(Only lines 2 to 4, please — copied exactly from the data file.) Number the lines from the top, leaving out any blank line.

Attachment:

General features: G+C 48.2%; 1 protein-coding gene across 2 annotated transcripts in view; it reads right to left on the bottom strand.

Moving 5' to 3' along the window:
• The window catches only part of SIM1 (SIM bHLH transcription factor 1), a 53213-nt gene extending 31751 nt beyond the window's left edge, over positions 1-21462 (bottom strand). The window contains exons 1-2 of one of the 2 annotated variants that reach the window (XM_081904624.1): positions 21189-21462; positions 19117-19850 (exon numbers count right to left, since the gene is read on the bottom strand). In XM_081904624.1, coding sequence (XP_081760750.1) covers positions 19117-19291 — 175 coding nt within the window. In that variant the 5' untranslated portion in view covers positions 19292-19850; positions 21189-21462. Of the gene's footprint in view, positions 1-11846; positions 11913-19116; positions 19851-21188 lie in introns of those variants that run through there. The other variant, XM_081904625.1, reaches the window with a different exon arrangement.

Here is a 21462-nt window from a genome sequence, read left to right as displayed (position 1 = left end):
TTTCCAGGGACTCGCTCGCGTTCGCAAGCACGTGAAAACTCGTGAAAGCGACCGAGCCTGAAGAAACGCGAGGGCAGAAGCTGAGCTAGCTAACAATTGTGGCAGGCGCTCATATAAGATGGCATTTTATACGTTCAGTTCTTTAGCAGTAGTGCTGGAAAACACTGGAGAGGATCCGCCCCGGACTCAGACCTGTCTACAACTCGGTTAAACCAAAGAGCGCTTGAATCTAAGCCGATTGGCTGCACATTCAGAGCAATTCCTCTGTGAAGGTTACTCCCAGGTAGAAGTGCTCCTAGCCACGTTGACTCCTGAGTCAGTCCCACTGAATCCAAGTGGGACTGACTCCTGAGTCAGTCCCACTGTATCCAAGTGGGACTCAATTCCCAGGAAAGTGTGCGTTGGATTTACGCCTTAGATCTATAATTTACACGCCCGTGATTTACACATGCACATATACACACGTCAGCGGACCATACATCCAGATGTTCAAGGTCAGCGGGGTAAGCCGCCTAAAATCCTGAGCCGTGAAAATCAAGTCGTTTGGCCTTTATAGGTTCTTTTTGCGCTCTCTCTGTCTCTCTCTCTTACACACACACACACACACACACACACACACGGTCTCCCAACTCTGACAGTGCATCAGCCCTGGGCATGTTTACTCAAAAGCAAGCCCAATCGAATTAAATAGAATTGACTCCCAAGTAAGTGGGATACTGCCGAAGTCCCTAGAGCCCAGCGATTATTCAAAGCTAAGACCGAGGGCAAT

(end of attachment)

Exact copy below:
Moving 5' to 3' along the window:
• The window catches only part of SIM1 (SIM bHLH transcription factor 1), a 53213-nt gene extending 31751 nt beyond the window's left edge, over positions 1-21462 (bottom strand). The window contains exons 1-2 of one of the 2 annotated variants that reach the window (XM_081904624.1): positions 21189-21462; positions 19117-19850 (exon numbers count right to left, since the gene is read on the bottom strand). In XM_081904624.1, coding sequence (XP_081760750.1) covers positions 19117-19291 — 175 coding nt within the window. In that variant the 5' untranslated portion in view covers positions 19292-19850; positions 21189-21462. Of the gene's footprint in view, positions 1-11846; positions 11913-19116; positions 19851-21188 lie in introns of those variants that run through there. The other variant, XM_081904625.1, reaches the window with a different exon arrangement.

Here is a 21462-nt window from a genome sequence, read left to right as displayed (position 1 = left end):